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News Anti-piracy PRO-IP bill passed

Discussion in 'Article Discussion' started by CardJoe, 15 Oct 2008.

  1. CardJoe

    CardJoe Freelance Journalist

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  2. liratheal

    liratheal Sharing is Caring

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    I think people are exagerating it, but not by much.

    This move just proves how archaic the entire system is - They're not going to stop Pirates with a few laws. Unless the laws involve cutting hands off when people steal.

    The industry needs to move forwards, or artists need to publish on their own backs, it's not hard to put a set of mp3's (without DRM) on a site with a checkout system, is it?

    Apes & Androids managed it just fine, and they're not exactly well know like say, Nine Inch Nails (Not a fan, but they're pretty well known, yes?) and they managed it with 'Ghosts' too.
     
  3. PQuiff

    PQuiff New Member

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    Oh America...Land of the free? its getting less so every day. Id laugh but im sure our government trying to bum snuggle up to the USA will introduce something like that here.

    Your no longer free.
     
  4. airchie

    airchie New Member

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    "Land of the free"??

    More like "land of the free music and movies" and this won't change it IMO...
     
  5. steveo_mcg

    steveo_mcg New Member

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    I wonder how much this bill cost the riaa?
     
  6. liratheal

    liratheal Sharing is Caring

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    Freedom and free will costs a few million dollars these days. Otherwise it's illegal.
     
  7. yuusou

    yuusou Well-Known Member

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    Living the American Dream is not the way to go. Thankfully I'm awake...
     
  8. C-Sniper

    C-Sniper Stop Trolling this space Ądmins!

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    Since when did we have any authority over what happened over seas?
     
  9. MrMonroe

    MrMonroe New Member

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    You can sue a foreign entity in America for civil violations according to American law if they hold any assets here.

    Also, it would be "you're not free," not "your not free," and your statement is ludicrous to boot. There is not a single Constitutional or legal right this bill contradicts. The real problem with it is that it is a waste of DOJ's resources. They've got real criminals to go after (and drug rings to bust so the price goes up and the remaining producers get even richer), there's no reason for them to be wasting time on civil matters.
     
  10. Redbeaver

    Redbeaver The Other Red Meat

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    glad im just a foreigner living in canada....
     
  11. Cthippo

    Cthippo Can't mod my way out of a paper bag

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    Wish I was :rolleyes:

    This won't affect consumer lever piracy (P2P, torrents, etc) much, but it might (probably not) put a dent in the guys selling cracked copies of software on the street corner in Shanghai, which most of us agree is a good thing.

    Fundamentally, taking on piracy is a fools errand as it can never be stopped, or even suppressed for more than a short period of time. It does bother me a little that of all the things the government should be doing, they're wasting their time on this, but oh well.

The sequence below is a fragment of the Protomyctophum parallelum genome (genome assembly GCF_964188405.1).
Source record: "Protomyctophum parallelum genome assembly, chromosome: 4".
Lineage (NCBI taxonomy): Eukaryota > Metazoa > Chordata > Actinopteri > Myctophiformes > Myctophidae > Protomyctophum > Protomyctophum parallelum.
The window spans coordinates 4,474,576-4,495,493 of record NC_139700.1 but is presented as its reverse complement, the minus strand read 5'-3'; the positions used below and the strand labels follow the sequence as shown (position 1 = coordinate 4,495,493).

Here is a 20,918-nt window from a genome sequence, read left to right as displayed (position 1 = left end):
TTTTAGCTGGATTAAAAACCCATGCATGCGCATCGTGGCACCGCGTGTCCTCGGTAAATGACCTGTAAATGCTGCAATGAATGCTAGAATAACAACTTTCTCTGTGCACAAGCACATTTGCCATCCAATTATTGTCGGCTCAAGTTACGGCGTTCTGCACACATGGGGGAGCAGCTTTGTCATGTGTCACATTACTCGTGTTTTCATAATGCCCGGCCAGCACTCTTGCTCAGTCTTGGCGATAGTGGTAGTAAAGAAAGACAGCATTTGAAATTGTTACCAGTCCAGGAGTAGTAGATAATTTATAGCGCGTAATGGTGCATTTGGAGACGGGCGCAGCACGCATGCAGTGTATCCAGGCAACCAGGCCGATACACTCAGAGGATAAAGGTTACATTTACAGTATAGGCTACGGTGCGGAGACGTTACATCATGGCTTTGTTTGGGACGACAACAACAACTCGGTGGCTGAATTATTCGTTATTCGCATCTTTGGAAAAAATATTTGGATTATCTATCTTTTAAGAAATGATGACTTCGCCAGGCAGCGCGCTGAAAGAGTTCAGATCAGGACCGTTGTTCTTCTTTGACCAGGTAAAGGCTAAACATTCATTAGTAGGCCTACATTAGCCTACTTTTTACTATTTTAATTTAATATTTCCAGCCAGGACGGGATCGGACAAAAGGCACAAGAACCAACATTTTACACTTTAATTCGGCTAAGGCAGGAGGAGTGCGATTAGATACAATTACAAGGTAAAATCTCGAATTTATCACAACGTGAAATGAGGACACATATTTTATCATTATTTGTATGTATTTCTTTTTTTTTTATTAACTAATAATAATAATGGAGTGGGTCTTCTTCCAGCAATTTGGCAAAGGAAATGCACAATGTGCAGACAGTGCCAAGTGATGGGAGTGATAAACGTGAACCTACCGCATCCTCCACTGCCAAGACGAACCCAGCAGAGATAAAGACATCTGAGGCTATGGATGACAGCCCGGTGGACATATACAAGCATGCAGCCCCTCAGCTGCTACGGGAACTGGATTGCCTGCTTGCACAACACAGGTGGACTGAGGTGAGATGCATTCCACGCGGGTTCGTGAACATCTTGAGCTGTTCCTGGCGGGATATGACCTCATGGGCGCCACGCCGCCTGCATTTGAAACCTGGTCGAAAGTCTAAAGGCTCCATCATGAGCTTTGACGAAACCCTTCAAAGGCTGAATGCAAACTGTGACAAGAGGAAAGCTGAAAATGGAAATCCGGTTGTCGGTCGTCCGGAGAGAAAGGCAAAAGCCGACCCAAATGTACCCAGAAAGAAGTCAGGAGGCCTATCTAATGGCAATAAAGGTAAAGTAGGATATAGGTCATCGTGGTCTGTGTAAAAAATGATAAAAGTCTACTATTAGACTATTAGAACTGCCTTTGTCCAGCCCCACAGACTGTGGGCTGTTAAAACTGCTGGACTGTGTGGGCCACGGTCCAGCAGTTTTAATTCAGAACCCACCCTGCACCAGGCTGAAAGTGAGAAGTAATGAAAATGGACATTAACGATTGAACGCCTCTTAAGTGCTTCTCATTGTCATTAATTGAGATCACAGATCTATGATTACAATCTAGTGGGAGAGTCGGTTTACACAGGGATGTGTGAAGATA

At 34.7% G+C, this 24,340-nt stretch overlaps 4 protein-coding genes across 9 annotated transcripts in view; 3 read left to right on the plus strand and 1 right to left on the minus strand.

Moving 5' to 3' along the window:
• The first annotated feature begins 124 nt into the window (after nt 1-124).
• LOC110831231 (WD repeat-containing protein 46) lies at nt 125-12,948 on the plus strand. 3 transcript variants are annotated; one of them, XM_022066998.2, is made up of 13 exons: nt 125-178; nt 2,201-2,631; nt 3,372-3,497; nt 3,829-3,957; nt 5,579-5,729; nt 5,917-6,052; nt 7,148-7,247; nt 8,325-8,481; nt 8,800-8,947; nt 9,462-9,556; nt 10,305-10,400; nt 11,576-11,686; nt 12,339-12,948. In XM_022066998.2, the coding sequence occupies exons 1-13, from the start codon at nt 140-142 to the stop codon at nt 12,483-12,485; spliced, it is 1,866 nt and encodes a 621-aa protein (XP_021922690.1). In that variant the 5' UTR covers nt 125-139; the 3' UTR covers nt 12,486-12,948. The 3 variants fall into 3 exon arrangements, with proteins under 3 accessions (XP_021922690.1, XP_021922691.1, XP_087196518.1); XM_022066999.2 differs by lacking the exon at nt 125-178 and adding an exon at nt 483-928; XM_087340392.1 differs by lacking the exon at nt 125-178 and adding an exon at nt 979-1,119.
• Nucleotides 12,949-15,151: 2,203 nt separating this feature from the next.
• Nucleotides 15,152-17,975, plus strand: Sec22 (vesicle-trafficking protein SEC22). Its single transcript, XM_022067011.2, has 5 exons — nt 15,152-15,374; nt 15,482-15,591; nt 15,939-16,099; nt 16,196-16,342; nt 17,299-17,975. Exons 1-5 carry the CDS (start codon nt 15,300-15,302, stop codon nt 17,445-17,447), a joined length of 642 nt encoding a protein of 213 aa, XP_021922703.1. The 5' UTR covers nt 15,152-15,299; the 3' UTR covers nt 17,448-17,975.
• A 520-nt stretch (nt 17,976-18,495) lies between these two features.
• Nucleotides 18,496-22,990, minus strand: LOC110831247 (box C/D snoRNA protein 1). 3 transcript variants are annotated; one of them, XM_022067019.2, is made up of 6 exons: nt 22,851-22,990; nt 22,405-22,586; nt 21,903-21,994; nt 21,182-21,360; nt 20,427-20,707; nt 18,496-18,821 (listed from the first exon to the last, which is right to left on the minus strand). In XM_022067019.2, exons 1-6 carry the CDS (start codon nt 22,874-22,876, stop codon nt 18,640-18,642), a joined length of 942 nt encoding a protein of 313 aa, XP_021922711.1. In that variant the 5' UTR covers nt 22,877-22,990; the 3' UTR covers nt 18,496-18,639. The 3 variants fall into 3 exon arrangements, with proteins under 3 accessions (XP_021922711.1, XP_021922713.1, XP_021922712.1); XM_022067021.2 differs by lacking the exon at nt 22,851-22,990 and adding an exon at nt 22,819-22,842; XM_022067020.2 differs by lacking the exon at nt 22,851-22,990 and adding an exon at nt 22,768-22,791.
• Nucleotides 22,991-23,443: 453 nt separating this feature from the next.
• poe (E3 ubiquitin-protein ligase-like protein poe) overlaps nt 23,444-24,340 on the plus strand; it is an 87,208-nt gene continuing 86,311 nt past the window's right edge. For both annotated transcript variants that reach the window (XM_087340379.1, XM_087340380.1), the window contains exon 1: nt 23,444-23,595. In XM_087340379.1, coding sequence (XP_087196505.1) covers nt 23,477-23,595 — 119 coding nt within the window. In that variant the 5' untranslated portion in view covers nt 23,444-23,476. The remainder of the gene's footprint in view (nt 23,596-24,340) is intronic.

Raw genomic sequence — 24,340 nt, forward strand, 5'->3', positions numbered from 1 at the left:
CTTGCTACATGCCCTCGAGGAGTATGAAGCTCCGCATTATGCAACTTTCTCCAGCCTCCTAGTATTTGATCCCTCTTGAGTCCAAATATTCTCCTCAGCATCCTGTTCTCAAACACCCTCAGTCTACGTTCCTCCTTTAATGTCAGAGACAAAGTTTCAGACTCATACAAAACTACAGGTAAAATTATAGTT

And finally...

    [​IMG]
     
  12. mjb254

    mjb254 New Member

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    All this does is tighten the screws against people who take their security and privacy on p2p sites for granted. Mainstream users might be affected however people who value security and use foreign servers to mediate transfers through encrypted connections will still be very hard to catch. Up until about a couple of weeks ago I was one of the mainstream p2p users who took their security for granted and it caught up with me in the form of my ISP shutting off my net until I ceased the files I was sharing.

    There will always be an underground on the internet for those who wish to distribute files and trying to police the internet will work just as well as my countries attempts to police the world.
     
  13. E.E.L. Ambiense

    E.E.L. Ambiense Acrylic Heretic

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    Unbelievable.

    I really believe that none of these advocates groups and organizations like the RIAA and MPAA will be happy until they have the right to filter every single bit of data being sent anywhere to anyone on the internet. And now they basically have federal backing.

    :miffed:
     
  14. Darkefire

    Darkefire New Member

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    The nice thing about this law is that it hasn't changed the burden of proof for proving someone is sharing files, something that the courts are starting to consistently beat the music and movie cartels on. So the end result is that a few more street vendors of pirated DVDs (why would anyone do that anymore?) get busted, and maybe a couple warez groups go under when their bumpkin supplier gets himself caught. If they haven't been catching these guys before, they're not going to have any more luck now since the DOJ told the cartels to basically screw off and do it themselves.

    If piracy was genuinely hurting artists, we'd be hearing way more about it. Like along the lines of nothing coming close to breaking even anymore. They're just worried about their profit margins shrinking a few points, which should hopefully make them think twice before greenlighting another "_____ Movie" joke of a comedy flick.
     
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